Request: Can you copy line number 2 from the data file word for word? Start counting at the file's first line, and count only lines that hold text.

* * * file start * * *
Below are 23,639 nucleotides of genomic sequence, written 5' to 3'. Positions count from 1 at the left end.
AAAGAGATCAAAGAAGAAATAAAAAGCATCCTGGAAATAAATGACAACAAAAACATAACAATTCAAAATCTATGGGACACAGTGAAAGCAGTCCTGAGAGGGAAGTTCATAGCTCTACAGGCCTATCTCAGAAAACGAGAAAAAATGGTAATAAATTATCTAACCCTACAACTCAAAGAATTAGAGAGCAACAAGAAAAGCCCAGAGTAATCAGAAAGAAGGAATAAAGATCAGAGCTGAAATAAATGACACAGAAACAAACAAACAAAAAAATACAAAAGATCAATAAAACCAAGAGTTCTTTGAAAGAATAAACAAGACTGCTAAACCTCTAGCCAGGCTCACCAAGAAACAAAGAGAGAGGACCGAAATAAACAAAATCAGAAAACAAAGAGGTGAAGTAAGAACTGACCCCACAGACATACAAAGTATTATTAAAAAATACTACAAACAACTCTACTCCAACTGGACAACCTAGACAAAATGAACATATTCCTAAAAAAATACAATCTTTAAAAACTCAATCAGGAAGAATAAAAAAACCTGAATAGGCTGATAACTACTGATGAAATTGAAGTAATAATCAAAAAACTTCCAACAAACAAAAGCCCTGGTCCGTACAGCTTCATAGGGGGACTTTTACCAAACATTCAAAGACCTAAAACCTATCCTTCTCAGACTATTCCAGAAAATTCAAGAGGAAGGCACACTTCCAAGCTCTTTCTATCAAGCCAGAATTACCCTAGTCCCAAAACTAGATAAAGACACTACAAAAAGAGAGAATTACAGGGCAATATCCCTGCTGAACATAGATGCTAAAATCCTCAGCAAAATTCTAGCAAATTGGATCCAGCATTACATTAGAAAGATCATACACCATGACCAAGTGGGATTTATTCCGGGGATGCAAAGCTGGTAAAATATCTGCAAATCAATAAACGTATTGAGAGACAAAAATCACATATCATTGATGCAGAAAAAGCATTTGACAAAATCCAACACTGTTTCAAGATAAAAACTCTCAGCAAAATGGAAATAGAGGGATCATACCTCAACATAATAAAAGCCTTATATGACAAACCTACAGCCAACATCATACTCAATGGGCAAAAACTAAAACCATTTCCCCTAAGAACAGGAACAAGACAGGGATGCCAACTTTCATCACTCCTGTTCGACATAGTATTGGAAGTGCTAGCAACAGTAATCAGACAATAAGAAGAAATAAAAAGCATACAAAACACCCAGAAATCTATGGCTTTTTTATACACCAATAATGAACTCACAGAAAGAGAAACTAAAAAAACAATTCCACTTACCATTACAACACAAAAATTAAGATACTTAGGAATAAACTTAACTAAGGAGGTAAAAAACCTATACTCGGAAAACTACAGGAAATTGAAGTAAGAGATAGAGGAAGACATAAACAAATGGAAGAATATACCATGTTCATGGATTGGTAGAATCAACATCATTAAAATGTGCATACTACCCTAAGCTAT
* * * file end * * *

AAAGAGATCAAAGAAGAAATAAAAAGCATCCTGGAAATAAATGACAACAAAAACATAACAATTCAAAATCTATGGGACACAGTGAAAGCAGTCCTGAGAGGGAAGTTCATAGCTCTACAGGCCTATCTCAGAAAACGAGAAAAAATGGTAATAAATTATCTAACCCTACAACTCAAAGAATTAGAGAGCAACAAGAAAAGCCCAGAGTAATCAGAAAGAAGGAATAAAGATCAGAGCTGAAATAAATGACACAGAAACAAACAAACAAAAAAATACAAAAGATCAATAAAACCAAGAGTTCTTTGAAAGAATAAACAAGACTGCTAAACCTCTAGCCAGGCTCACCAAGAAACAAAGAGAGAGGACCGAAATAAACAAAATCAGAAAACAAAGAGGTGAAGTAAGAACTGACCCCACAGACATACAAAGTATTATTAAAAAATACTACAAACAACTCTACTCCAACTGGACAACCTAGACAAAATGAACATATTCCTAAAAAAATACAATCTTTAAAAACTCAATCAGGAAGAATAAAAAAACCTGAATAGGCTGATAACTACTGATGAAATTGAAGTAATAATCAAAAAACTTCCAACAAACAAAAGCCCTGGTCCGTACAGCTTCATAGGGGGACTTTTACCAAACATTCAAAGACCTAAAACCTATCCTTCTCAGACTATTCCAGAAAATTCAAGAGGAAGGCACACTTCCAAGCTCTTTCTATCAAGCCAGAATTACCCTAGTCCCAAAACTAGATAAAGACACTACAAAAAGAGAGAATTACAGGGCAATATCCCTGCTGAACATAGATGCTAAAATCCTCAGCAAAATTCTAGCAAATTGGATCCAGCATTACATTAGAAAGATCATACACCATGACCAAGTGGGATTTATTCCGGGGATGCAAAGCTGGTAAAATATCTGCAAATCAATAAACGTATTGAGAGACAAAAATCACATATCATTGATGCAGAAAAAGCATTTGACAAAATCCAACACTGTTTCAAGATAAAAACTCTCAGCAAAATGGAAATAGAGGGATCATACCTCAACATAATAAAAGCCTTATATGACAAACCTACAGCCAACATCATACTCAATGGGCAAAAACTAAAACCATTTCCCCTAAGAACAGGAACAAGACAGGGATGCCAACTTTCATCACTCCTGTTCGACATAGTATTGGAAGTGCTAGCAACAGTAATCAGACAATAAGAAGAAATAAAAAGCATACAAAACACCCAGAAATCTATGGCTTTTTTATACACCAATAATGAACTCACAGAAAGAGAAACTAAAAAAACAATTCCACTTACCATTACAACACAAAAATTAAGATACTTAGGAATAAACTTAACTAAGGAGGTAAAAAACCTATACTCGGAAAACTACAGGAAATTGAAGTAAGAGATAGAGGAAGACATAAACAAATGGAAGAATATACCATGTTCATGGATTGGTAGAATCAACATCATTAAAATGTGCATACTACCCTAAGCTAT